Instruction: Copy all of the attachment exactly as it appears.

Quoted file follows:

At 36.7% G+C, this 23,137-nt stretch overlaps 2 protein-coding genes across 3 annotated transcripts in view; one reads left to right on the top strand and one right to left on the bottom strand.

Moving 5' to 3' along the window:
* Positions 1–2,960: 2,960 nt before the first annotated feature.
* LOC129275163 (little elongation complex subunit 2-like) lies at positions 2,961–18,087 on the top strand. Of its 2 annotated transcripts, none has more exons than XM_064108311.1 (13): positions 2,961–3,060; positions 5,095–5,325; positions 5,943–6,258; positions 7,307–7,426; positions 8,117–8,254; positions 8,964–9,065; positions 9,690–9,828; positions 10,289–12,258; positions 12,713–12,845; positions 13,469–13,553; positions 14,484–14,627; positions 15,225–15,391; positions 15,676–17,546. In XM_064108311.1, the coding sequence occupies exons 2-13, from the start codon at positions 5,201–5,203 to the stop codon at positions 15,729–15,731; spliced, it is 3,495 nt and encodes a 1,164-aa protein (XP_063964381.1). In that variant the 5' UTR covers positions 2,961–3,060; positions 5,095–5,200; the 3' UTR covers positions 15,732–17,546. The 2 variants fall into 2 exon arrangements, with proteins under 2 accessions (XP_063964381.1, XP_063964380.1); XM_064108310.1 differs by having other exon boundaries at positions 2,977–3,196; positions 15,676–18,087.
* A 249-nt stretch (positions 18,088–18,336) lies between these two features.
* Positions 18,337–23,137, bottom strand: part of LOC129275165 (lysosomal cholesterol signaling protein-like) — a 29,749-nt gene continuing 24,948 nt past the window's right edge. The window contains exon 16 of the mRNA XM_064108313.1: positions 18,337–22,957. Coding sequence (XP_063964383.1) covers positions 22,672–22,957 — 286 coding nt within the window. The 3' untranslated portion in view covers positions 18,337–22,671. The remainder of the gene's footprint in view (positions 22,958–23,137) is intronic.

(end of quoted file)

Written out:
At 36.7% G+C, this 23,137-nt stretch overlaps 2 protein-coding genes across 3 annotated transcripts in view; one reads left to right on the top strand and one right to left on the bottom strand.

Moving 5' to 3' along the window:
* Positions 1–2,960: 2,960 nt before the first annotated feature.
* LOC129275163 (little elongation complex subunit 2-like) lies at positions 2,961–18,087 on the top strand. Of its 2 annotated transcripts, none has more exons than XM_064108311.1 (13): positions 2,961–3,060; positions 5,095–5,325; positions 5,943–6,258; positions 7,307–7,426; positions 8,117–8,254; positions 8,964–9,065; positions 9,690–9,828; positions 10,289–12,258; positions 12,713–12,845; positions 13,469–13,553; positions 14,484–14,627; positions 15,225–15,391; positions 15,676–17,546. In XM_064108311.1, the coding sequence occupies exons 2-13, from the start codon at positions 5,201–5,203 to the stop codon at positions 15,729–15,731; spliced, it is 3,495 nt and encodes a 1,164-aa protein (XP_063964381.1). In that variant the 5' UTR covers positions 2,961–3,060; positions 5,095–5,200; the 3' UTR covers positions 15,732–17,546. The 2 variants fall into 2 exon arrangements, with proteins under 2 accessions (XP_063964381.1, XP_063964380.1); XM_064108310.1 differs by having other exon boundaries at positions 2,977–3,196; positions 15,676–18,087.
* A 249-nt stretch (positions 18,088–18,336) lies between these two features.
* Positions 18,337–23,137, bottom strand: part of LOC129275165 (lysosomal cholesterol signaling protein-like) — a 29,749-nt gene continuing 24,948 nt past the window's right edge. The window contains exon 16 of the mRNA XM_064108313.1: positions 18,337–22,957. Coding sequence (XP_063964383.1) covers positions 22,672–22,957 — 286 coding nt within the window. The 3' untranslated portion in view covers positions 18,337–22,671. The remainder of the gene's footprint in view (positions 22,958–23,137) is intronic.